You are listening to Radio Prague's special Czech language course Czech by Numbers which explores numbers and their usage in everyday Czech speech. Today we'll be looking at numbers in Czech idioms and proverbs.
Jedna vlaštovka jaro nedělá - literally "One swallow does not make a spring", or in proper English, one swallow does not make a summer.
We move on to the number two and the saying: Dvakrát měř, jednou řež. It says "measure twice, cut just once", recommending you to consider at length before you take an important and irreversible decision. The word dvakrát, meaning twice, can be used idiomatically to mean something like "much" as in the expression Není mi dvakrát dobře - I'm not feeling all that well.
A double standard in Czech is dvojí metr - a double measuring tape, if you like, or double measure.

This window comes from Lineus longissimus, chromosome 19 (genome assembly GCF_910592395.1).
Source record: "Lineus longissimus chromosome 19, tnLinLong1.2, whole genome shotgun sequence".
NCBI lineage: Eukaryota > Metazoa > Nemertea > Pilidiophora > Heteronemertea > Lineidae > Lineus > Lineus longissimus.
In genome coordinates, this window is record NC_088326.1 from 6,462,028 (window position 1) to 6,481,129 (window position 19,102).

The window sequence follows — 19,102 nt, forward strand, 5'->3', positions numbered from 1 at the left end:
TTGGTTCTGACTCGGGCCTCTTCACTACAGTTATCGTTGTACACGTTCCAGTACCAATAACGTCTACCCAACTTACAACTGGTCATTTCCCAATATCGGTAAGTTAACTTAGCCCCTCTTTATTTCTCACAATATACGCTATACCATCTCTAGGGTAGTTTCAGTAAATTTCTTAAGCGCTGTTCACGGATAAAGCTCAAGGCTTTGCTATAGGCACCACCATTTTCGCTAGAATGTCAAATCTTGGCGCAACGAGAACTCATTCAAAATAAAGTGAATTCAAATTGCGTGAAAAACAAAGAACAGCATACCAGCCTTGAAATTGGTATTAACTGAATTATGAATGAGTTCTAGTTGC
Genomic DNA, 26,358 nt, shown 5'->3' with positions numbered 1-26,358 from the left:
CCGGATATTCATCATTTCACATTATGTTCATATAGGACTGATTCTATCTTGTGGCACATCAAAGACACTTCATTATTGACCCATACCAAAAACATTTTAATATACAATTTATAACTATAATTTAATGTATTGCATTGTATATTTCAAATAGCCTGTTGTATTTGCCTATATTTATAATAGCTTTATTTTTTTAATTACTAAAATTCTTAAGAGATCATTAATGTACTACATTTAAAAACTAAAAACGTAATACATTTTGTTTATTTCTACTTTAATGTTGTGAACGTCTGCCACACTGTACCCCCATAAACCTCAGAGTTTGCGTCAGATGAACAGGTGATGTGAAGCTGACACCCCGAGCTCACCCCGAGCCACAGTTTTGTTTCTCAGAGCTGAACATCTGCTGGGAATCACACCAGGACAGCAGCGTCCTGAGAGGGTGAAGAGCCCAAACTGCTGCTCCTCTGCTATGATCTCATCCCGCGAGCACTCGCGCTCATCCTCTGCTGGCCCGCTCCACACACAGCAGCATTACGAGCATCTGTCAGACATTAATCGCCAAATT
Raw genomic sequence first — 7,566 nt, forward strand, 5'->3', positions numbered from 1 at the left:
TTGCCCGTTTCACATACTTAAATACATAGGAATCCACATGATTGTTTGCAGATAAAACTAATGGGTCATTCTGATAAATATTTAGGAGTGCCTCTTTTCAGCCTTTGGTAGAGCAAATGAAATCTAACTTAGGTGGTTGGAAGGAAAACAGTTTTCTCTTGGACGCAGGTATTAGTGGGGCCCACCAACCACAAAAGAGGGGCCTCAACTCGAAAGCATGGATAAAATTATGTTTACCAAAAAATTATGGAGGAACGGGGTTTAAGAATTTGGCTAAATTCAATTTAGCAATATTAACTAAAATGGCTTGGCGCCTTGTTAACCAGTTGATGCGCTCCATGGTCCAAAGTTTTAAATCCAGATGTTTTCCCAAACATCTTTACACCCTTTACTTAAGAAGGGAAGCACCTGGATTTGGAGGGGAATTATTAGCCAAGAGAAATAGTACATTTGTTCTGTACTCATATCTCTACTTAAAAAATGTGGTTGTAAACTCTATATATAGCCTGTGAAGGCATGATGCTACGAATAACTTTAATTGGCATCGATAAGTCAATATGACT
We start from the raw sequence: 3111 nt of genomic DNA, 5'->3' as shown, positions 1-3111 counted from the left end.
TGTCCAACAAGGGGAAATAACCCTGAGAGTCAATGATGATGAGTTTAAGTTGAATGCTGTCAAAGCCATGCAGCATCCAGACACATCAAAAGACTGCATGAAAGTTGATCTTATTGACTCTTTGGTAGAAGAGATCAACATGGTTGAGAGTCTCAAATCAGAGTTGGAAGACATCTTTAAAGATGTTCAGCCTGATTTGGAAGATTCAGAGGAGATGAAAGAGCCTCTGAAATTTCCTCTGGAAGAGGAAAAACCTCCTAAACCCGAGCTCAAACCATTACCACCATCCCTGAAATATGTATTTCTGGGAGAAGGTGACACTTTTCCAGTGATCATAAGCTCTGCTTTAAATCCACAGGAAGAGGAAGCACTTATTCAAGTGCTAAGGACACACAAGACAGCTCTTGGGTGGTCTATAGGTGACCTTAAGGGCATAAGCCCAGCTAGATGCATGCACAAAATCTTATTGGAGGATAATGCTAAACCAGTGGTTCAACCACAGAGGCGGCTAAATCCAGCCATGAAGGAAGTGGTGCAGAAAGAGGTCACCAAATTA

Moving on to three, you may come across this nonsensical saying, especially at parties where people eat lots: Ať jsme tlustý na tři prsty. "Let's be three fingers fat." Czechs use the rhyming saying to encourage themselves and others to indulge in food.
Staying with three, this saying recommends to you to be thrifty: Kdo šetří má za tři - "He who saves has as much as three others."
If you want to discuss something with somebody in private, just the two of you, it is called rozhovor mezi čtyřma očima - a dialogue between four eyes.
If you hear somebody being described as giving the impression that neumí do pěti počítat - he or she "can't count to five", it means the person is usually very smart but also very good at hiding it.
And that's it for today - we'll be back next week. Till then good-bye - na shledanou.
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